Relationships in our digital age are difficult to navigate. The technology is easy. We can screen friends, callers, and chose followers at a click of a button. It is intimacy that is elusive. Our culture has lost a sense of hospitality, trading it for home theaters and Netflix subscriptions. Reasons to leave home are in decline. Front porches have vanished. If people allowed their dogs to crap in the kitchen, we would never see our neighbors.
And yet, hidden behind our security systems and flat screens is a God-given need to connect with others. We are created for relationship. “Male and female he created them… It is not good for man to be alone… Husband and wife…begat…begat…begat…” So goes the story of Genesis: God created us for community.
Times of gathering must go beyond Sunday morning. We may not meet “daily” for bread-breaking and the apostles teaching like Acts describes, but there are changes the church can make in the 21st century to reclaim community. The following ideas scratch the surface.
1. Movie Clubs: People love film. Some prefer a certain genre or director; others like particular actors or eras of film. Regardless of the content and style, movies should be leveraged for shared experience and rich dialogue. On several occasions I’ve participated in movie groups. They never last too long—the guy who picks the foreign film always kills it—but they give believers an opportunity to discuss their Christian worldview, eat popcorn, and share an experience they would otherwise engage in the privacy of their own home.
2. Pseudo-Sports Outings: Liz and I organized a Bocce Ball tournament when we lived in Phoenix. A significant portion of our church joined. We spent the entire day throwing balls around and mocking one another. I recall several meaningful discussions in between rounds. In a more recent season, Corn Hole became the flavor of the month. We found an old trophy from Goodwill that we awarded at the annual Thanksgiving bout. The pseudo-sport itself doesn’t matter (e.g., ping pong, disc golf, Risk); extended time together is important.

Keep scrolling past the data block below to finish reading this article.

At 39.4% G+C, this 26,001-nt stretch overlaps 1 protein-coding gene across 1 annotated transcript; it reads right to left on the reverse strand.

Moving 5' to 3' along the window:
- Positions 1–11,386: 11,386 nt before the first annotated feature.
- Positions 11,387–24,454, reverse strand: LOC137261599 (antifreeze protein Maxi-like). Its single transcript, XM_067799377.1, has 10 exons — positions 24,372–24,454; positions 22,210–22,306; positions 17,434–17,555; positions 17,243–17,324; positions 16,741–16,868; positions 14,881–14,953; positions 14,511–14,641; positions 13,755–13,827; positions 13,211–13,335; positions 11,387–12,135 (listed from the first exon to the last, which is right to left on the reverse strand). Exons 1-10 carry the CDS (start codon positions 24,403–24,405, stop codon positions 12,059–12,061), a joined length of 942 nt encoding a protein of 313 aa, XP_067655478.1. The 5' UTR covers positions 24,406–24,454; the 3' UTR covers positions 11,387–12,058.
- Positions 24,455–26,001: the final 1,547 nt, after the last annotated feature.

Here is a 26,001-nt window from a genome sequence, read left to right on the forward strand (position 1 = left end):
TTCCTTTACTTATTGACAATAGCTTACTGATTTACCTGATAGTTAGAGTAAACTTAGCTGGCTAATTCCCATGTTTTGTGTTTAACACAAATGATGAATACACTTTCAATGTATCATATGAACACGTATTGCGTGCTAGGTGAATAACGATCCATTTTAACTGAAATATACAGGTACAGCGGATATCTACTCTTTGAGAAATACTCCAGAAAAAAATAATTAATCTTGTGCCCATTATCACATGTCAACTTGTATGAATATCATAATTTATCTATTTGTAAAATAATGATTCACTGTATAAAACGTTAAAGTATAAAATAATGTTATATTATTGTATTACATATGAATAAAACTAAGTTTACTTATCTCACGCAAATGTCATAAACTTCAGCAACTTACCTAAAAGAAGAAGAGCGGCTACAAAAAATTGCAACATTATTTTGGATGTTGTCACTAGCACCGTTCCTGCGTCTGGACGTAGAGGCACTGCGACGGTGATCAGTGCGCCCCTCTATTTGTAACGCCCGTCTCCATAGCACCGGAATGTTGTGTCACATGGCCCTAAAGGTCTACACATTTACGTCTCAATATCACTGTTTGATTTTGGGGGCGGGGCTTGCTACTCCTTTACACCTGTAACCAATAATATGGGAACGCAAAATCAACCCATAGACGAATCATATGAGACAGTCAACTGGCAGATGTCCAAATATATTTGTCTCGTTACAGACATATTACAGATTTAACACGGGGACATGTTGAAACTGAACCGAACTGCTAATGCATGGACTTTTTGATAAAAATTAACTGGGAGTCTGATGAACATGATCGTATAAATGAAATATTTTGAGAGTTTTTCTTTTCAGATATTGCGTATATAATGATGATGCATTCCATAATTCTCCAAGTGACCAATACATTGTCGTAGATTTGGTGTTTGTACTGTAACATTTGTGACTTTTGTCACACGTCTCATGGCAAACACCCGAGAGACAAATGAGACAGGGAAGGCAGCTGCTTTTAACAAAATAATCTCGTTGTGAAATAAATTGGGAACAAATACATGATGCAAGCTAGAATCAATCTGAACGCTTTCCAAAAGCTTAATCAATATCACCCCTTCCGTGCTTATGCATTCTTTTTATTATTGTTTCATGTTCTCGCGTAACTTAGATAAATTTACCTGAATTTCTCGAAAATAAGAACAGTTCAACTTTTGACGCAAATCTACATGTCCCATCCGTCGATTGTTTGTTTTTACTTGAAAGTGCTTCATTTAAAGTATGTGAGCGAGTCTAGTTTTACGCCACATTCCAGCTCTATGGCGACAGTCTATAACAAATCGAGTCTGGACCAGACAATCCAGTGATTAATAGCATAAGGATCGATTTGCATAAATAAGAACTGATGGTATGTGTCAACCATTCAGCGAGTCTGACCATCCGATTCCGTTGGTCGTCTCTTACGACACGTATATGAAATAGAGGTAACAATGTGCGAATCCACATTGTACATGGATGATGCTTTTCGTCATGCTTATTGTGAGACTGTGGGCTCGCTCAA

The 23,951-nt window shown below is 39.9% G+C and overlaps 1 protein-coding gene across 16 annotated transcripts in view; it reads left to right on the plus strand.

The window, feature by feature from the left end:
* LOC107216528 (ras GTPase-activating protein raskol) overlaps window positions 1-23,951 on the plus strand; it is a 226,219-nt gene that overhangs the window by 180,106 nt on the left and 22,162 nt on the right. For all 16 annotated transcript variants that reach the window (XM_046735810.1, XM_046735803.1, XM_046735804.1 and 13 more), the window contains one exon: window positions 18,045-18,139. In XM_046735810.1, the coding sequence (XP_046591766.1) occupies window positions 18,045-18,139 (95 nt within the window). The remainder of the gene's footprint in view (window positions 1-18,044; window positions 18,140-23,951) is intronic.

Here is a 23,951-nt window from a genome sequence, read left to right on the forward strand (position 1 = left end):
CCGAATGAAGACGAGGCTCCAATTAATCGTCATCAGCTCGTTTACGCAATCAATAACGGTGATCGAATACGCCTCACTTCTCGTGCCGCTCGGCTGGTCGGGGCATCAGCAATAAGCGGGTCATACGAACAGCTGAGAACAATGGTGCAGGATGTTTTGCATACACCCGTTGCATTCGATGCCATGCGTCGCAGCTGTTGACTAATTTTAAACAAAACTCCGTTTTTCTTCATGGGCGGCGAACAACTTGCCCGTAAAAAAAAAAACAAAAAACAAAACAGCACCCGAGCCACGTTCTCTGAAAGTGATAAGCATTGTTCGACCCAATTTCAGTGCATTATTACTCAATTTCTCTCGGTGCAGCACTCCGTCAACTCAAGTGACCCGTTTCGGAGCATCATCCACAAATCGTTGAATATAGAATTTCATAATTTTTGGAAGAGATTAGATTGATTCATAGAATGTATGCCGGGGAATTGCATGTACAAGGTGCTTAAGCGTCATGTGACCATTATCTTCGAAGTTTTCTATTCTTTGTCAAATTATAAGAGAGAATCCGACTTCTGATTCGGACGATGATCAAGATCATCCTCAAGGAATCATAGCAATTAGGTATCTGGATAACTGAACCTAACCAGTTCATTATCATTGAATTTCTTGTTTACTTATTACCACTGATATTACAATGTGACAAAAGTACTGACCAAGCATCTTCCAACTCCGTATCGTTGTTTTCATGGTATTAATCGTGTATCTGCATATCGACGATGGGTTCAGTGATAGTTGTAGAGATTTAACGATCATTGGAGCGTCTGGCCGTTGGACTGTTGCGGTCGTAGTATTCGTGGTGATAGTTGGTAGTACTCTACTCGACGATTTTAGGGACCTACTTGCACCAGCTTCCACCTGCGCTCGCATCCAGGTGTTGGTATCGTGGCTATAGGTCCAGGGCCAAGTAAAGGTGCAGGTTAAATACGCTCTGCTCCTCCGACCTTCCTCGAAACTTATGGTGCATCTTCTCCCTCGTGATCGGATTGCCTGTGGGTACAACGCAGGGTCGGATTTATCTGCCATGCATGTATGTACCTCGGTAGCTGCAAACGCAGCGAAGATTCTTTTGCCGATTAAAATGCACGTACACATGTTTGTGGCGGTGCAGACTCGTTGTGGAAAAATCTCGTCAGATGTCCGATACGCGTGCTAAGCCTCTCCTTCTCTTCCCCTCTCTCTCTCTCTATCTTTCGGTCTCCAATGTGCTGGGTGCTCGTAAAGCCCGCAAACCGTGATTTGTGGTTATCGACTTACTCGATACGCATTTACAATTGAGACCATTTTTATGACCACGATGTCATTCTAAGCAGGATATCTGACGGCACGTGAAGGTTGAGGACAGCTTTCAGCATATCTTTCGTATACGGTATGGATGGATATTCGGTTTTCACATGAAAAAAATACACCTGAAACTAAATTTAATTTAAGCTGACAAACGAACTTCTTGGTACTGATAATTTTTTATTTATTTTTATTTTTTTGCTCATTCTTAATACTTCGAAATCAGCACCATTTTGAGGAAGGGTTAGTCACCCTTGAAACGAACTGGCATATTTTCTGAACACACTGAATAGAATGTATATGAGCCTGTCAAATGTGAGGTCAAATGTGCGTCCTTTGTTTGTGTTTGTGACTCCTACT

3. Table Fellowship: Family meals have disappeared. Soccer schedules and band practices have robbed families (who’ve acquiesced). Churches play a part, too, offering programs and holding meetings five nights out of the week. One of the most simple and intimate ways to create community is to invite others to the dinner table. We’ve also had friends join us for Saturday morning pancakes. You cannot help but feel intimate with others when you’re all in your pajamas. Not only does table fellowship require people to open their home, share their refrigerator, and dirty their dishes, it also reflects the heart of Jesus.
4. Prayer and Accountability Partners: As effective as small groups and shared events can be, there is no replacement for regular accountability. The frequency depends on the relationship. Weekly meetings may feel overwhelming; monthly meetings, too sparse. Most people benefit from guidance—a Bible reading plan and set of standard questions benefit members as long as they do not become a form of legalism. As mentioned before, accountability groups suffer when the members don’t recognize their need or show little commitment to the process.
5. Create Margins in Weekly Gatherings: For a while I attended a church that offered two services. One Sunday I caught sight of the schedule: Every minute was portioned out. When managing crowds and volunteer crews, efficiency is critical. However, people know when they are cogs in a machine, ushered in and out for maximum seating capacity. Community does not flourish in the sitting position; it happens in aisles and hallways and margins of time when the program ceases and the Spirit flows. The culture we’ve created allows for starting late and going long and mid-service interruptions with roaming microphones and spontaneous prayer. These margins may overcook the casserole left in the oven for Sunday lunch, but they encourage people to interact with one another when they’re sharing space.
6. Write Letters: Text is too instant. Email is too informal. Social media is too impersonal. Letters are intimate. Every personal, hand-written letter or card is a treasure. Several ladies in our church make their own stationary, giving their correspondence even deeper meaning.